This district is regularly referred to as “the Brooklyn of Tokyo.” It’s cool, it’s hip, it doesn’t feel as touristy as other districts, and it’s nice for people who want a change from Japanese food and want to try something different. Definitely visit the Tsutaya T-Site Bookstore. With gorgeous architecture and a cool ambiance, it feels a little like Powell’s Books in a Japanese setting.
There are amazing souvenirs to be had, with an eclectic mix of cards, stationary, fabric, and books, of course. You won’t find fast fashion shops in Daikanyama, but you will find independent brands mixed with high-end shops. Get a healthy breakfast at Chanoma, partly because you get to eat on a bed, and because they have a fresh, healthy menu.
Afternoon – Ginza
Tokyo’s premier shopping district is the place to go to experience the glamorous, high-society side of Tokyo. With some of the most expensive real-estate in the world, Ginza is infamous for its $15 cups of coffee and $80 melons. Even if you’re on a budget, don’t let the reputation scare you away from visiting though! There’s so much fun to be had window shopping here in places like the Tokyu Plaza, Ginza Six, and the Ginza Wako building. Grab some yakitori and watch the fashionistas and Japanese “influencers” schlep their designer bags around the district.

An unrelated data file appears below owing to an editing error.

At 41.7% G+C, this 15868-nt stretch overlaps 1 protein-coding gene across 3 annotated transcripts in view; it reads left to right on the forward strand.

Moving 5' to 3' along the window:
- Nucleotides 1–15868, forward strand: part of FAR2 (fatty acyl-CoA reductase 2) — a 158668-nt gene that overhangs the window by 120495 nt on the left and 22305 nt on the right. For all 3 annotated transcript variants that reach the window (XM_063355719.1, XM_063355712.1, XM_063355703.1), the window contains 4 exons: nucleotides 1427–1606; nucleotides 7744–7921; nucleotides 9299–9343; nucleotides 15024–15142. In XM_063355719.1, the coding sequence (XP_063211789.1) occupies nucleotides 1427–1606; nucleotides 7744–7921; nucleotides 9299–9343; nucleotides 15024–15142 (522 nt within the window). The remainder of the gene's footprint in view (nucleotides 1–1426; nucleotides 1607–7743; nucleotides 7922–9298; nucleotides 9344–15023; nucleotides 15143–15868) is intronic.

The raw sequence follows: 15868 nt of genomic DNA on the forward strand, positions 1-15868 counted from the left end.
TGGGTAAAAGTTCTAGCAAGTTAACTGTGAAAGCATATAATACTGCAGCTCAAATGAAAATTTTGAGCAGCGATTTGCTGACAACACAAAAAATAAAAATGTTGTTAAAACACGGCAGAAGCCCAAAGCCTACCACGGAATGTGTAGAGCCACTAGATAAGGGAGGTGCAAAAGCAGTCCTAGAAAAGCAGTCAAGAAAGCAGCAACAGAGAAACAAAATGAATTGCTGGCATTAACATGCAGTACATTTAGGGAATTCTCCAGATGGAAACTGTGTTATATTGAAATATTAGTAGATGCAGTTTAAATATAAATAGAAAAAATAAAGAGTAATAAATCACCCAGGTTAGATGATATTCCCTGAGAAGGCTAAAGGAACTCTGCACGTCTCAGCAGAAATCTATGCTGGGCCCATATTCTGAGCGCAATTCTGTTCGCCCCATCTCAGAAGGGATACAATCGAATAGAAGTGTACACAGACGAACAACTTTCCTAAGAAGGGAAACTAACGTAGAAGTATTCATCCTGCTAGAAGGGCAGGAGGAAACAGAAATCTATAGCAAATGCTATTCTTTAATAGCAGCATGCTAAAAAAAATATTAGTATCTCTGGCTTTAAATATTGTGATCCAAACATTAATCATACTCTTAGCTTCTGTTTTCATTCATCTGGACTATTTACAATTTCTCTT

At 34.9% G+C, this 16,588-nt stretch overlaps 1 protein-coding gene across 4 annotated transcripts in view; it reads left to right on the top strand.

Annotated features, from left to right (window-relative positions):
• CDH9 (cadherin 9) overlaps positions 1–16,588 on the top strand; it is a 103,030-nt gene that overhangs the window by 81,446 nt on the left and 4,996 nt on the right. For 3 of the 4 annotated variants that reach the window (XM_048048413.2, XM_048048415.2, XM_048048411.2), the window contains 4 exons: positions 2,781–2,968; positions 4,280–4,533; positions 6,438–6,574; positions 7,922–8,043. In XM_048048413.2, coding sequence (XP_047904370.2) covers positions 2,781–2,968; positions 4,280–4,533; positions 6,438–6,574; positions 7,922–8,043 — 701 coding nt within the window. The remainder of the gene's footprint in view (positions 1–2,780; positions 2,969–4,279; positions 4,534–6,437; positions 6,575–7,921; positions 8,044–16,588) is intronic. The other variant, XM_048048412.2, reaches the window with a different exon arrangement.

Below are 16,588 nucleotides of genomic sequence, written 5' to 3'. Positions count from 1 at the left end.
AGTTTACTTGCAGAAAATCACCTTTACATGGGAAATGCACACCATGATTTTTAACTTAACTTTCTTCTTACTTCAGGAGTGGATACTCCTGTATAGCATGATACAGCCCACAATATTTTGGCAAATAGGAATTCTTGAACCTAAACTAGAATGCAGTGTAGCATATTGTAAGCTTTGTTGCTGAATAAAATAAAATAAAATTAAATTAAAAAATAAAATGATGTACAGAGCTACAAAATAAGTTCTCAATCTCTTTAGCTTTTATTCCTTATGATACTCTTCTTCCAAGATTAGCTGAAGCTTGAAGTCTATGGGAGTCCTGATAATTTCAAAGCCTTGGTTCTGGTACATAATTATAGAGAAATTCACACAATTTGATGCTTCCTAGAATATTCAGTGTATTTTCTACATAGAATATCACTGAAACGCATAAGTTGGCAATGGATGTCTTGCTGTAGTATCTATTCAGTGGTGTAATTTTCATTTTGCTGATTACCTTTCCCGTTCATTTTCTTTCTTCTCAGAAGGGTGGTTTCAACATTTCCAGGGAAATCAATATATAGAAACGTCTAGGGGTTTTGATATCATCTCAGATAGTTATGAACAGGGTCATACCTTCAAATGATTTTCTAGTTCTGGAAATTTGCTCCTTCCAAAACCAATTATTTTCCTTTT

Evening – Tokyo DisneySea
End your trip with a bang (literally, with fireworks!) and visit Tokyo DisneySea before you go. This location is Disneyland’s sister park and is such a good time. The rides are very Japanese, the design of the park is beautiful (almost like an Italian city), and they have fantastic theme park food. Their popcorn is especially famous with flavors like cappuccino and curry.
There’s no need to spend all day here, unless you’re going with children. 4-5 hours is plenty of time, and it’s usually less crowded in the evening. Just be sure to schedule fast passes in advance for their most popular rides (“Journey to the Center of the Earth” is a fan favorite). Keep in mind that tickets are much cheaper than they are in the United States, so you may be able to justify stopping by just for the evening.
There’s a lot to see and do and eat in Tokyo. The city is massive and sleek and truly one of the coolest places you will ever go. Three days is not much time, but plenty of time to see the city if you have a plan and an empty belly.
Did we overlook your favorite spot in Tokyo? Let us know in the comments below!